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Logistic regression analysis was conducted for prediction of PA within controls, using age, gender, BMI, laboratory data, and serum Zn as covariates. Low serum Zn was considered as a risk factor for the development of PA within controls (P < 0.001) [Table 3].
Table 3: Regression analysis for prediction of pityriasis alba within controls

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Using the ROC curve, serum level of Zn<107 μg/dL was significantly associated with higher numbers and size of PA in patients [Table 4] and [Figure 7].
Table 4: Area under receiver operating characteristic curve and performance criteria of serum zinc for discrimination between pityriasis alba case and control groups

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Figure 7: Receiver operating characteristic curve analysis between the serum level of zinc and pityriasis alba occurrence

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  Discussion Top

Zn is required for hundreds of metabolically related enzymes, transcription factors, and gene expression.[11] There is no specialized Zn storage in the body, and its daily intake is required due to its rapid turnover.[12] Meat and fish are the important sources of Zn with higher bioavailability than plant sources, and intake of folate, fiber, and phytochemicals reduces its absorption.[13] Serum Zn is largely bound to albumin, α2-macroglobulin, and transferrin.[14] The most common cause of Zn deficiency is malnutrition, and >17% worldwide population (especially in developing countries) have Zn deficiency.[15]

The results of this study showed that a low serum level of Zn is associated with PA. Zn is found in human skin with a concentration in the epidermis (60 μg/g) that is more than that in the dermis (40 μg/g).[16] Zn has multiple functions in human skin such as keratinocyte proliferation and differentiation, melanocyte function, and immune regulations.[17] Serum Zn deficiency has been reported in hypopigmented[18],[19] and dry, rough skin disorders,[20] which are commonly seen in PA(1).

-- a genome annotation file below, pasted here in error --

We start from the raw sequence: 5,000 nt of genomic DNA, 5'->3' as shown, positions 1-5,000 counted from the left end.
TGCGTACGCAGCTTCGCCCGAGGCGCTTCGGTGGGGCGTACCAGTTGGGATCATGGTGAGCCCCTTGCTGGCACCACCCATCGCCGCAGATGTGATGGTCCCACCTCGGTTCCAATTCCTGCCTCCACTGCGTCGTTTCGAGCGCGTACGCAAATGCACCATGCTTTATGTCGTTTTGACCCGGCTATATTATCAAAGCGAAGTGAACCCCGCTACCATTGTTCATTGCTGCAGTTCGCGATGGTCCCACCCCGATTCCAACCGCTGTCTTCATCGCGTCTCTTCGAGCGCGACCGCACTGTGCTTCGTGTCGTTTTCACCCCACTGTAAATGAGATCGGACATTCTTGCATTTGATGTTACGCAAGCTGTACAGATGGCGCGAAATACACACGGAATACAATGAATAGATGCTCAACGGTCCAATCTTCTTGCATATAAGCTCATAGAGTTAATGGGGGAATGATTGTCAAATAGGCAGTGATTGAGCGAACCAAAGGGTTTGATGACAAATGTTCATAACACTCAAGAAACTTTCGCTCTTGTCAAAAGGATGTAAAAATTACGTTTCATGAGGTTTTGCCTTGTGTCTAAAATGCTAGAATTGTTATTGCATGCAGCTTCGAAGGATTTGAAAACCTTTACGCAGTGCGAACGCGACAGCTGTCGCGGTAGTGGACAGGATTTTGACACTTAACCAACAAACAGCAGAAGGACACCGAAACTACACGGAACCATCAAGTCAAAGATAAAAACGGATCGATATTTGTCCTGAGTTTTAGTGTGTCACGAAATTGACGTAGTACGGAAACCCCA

A minority of patients enrolled in this study had atopic dermatitis. PA is classified into endemic PA that has an inflammatory nature,[21] occurring in developing countries,[22] and hypopigmentation type, occurring in atopic dermatitis infants in developed countries.[23]

All of our patients had PA on the face. This indicates the possible role of overexposure to the sun in PA pathogenesis.[24] The decreased Zn concentration may limit the protection of keratinocyte to ultraviolet radiation[25] and can facilitate inflammation.[26] In addition, oral Zn supplementations have been used in multiple skin inflammatory diseases.[27]

There was no significant difference in serum hemoglobin and albumin concentration in this study, and this was similar to other studies in developing countries and in vegetarians.[28],[29] As there was no significant difference in stool analysis between the participants, the low serum Zn can be attributed to low meat and high plant diets, which contain large quantities of phytate and phytic acid that decrease intestinal absorption of Zn.[30]

Zn has a role in skin pigmentation,[31],[32] and low serum Zn may induce skin hypopigmentation.[33] In addition, low serum Zn has been associated with skin inflammation.[34] Both hypopigmentation and skin inflammation are essential features of PA.[5]

  Conclusions Top

The serum level of Zn is lower in patients with PA with a positive correlation with disease severity in the form of the size and number of lesions. Oral Zn supplementations may be used in cases of PA.

Declaration of patient consent

The authors certify that they have obtained all appropriate patient consent forms. In the form the patient(s) has/have given his/her/their consent for his/her/their images and other clinical information to be reported in the journal. The patients understand that their names and initials will not be published and due efforts will be made to conceal their identity, but anonymity cannot be guaranteed.

Financial support and sponsorship


Conflicts of interest

There are no conflicts of interest.

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  [Figure 1], [Figure 2], [Figure 3], [Figure 4], [Figure 5], [Figure 6], [Figure 7]

  [Table 1], [Table 2], [Table 3], [Table 4]